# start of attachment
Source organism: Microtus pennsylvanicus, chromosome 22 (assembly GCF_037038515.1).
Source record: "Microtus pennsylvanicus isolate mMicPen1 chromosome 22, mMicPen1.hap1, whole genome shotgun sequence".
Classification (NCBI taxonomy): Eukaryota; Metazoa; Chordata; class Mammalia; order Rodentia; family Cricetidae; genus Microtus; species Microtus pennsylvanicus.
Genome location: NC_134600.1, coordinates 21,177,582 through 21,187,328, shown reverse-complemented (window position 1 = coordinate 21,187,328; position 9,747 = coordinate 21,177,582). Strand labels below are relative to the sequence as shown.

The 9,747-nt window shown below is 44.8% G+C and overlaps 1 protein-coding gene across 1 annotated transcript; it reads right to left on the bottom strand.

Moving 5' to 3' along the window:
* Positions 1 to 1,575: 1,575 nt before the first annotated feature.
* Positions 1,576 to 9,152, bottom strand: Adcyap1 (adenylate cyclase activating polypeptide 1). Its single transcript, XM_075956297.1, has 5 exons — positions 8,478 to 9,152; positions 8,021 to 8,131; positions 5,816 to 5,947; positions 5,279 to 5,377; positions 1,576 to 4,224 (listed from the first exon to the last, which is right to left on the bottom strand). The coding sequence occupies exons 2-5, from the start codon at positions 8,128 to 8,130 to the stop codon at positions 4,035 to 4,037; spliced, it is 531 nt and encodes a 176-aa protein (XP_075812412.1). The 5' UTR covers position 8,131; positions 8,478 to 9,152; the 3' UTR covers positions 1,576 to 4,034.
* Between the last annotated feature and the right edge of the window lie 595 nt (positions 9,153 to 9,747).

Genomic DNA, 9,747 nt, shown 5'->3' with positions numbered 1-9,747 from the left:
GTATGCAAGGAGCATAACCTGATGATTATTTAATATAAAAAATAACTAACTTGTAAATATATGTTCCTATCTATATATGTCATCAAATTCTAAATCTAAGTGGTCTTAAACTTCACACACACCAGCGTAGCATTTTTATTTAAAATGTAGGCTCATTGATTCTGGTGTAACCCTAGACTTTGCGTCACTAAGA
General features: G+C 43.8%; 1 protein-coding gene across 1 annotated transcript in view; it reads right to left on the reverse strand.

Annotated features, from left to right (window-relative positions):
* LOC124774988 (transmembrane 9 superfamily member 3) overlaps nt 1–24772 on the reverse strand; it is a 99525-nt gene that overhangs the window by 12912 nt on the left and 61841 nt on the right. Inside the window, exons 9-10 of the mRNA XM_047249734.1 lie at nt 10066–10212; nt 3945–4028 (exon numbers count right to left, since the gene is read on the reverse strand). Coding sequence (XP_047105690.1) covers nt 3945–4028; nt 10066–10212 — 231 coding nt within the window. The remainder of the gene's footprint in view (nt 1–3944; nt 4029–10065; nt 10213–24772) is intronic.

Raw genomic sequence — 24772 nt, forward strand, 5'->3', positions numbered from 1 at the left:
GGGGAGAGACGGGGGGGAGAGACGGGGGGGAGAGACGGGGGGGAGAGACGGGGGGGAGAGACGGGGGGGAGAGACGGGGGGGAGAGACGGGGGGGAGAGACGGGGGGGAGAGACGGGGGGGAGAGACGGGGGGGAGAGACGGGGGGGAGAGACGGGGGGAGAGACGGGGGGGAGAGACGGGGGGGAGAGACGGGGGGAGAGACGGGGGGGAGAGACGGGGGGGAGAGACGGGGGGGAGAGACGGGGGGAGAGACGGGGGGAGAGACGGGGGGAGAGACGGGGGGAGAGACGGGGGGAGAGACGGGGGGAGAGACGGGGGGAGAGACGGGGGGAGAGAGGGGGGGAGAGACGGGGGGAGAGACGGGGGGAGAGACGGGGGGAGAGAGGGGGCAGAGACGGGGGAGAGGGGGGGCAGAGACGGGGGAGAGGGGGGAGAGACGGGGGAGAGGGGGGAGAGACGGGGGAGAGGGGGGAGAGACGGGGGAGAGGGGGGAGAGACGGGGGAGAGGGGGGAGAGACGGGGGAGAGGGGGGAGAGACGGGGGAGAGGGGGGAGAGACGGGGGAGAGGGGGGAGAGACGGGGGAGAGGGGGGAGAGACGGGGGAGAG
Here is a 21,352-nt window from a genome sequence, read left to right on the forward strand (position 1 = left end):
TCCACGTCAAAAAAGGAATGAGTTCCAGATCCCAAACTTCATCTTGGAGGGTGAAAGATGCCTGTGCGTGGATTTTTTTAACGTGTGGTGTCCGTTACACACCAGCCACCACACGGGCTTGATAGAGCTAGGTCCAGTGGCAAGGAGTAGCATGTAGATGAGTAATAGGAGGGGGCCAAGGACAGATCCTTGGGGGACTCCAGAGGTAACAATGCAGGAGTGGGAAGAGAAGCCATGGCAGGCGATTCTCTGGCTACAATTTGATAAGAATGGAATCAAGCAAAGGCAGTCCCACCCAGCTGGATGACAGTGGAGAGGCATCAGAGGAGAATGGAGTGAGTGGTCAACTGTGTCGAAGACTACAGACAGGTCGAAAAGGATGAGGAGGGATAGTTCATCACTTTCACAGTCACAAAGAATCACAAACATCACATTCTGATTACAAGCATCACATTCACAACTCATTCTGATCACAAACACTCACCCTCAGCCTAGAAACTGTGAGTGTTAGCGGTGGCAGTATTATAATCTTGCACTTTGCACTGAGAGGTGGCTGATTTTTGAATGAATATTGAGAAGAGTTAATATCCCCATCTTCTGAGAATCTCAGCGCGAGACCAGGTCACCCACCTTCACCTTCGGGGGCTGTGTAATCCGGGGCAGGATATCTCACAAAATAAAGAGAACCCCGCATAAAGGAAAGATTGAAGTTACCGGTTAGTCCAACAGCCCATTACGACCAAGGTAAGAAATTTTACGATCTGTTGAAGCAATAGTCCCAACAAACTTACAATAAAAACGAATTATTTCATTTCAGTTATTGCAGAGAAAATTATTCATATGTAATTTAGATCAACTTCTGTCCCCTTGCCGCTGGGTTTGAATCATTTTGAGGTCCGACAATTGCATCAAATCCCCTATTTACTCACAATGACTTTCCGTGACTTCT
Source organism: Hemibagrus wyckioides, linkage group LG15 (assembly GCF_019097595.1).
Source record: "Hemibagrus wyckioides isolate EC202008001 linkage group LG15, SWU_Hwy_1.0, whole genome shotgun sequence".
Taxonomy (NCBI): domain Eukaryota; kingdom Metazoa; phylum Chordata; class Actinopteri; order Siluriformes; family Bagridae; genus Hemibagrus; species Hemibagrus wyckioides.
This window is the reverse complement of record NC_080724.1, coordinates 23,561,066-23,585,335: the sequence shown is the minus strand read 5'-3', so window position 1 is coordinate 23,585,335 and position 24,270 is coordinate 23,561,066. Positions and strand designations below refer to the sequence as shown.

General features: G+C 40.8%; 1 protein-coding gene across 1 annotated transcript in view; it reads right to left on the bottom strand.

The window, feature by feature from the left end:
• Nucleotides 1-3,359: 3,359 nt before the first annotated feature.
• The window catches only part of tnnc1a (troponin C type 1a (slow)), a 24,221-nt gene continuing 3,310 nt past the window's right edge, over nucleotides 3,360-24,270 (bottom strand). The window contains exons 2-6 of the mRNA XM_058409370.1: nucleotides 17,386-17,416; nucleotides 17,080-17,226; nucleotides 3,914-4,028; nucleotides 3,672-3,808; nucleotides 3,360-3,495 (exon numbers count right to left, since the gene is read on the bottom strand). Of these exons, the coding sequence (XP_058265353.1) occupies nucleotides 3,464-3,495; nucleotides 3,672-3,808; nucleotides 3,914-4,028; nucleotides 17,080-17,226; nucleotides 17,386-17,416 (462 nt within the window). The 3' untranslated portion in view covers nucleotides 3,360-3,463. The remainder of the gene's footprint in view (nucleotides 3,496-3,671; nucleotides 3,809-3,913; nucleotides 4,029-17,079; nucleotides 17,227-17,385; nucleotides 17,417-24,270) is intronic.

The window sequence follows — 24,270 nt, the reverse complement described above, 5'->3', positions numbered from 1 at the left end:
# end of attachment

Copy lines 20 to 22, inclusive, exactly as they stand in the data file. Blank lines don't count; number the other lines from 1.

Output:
Source record: "Hemibagrus wyckioides isolate EC202008001 linkage group LG15, SWU_Hwy_1.0, whole genome shotgun sequence".
Taxonomy (NCBI): domain Eukaryota; kingdom Metazoa; phylum Chordata; class Actinopteri; order Siluriformes; family Bagridae; genus Hemibagrus; species Hemibagrus wyckioides.
This window is the reverse complement of record NC_080724.1, coordinates 23,561,066-23,585,335: the sequence shown is the minus strand read 5'-3', so window position 1 is coordinate 23,585,335 and position 24,270 is coordinate 23,561,066. Positions and strand designations below refer to the sequence as shown.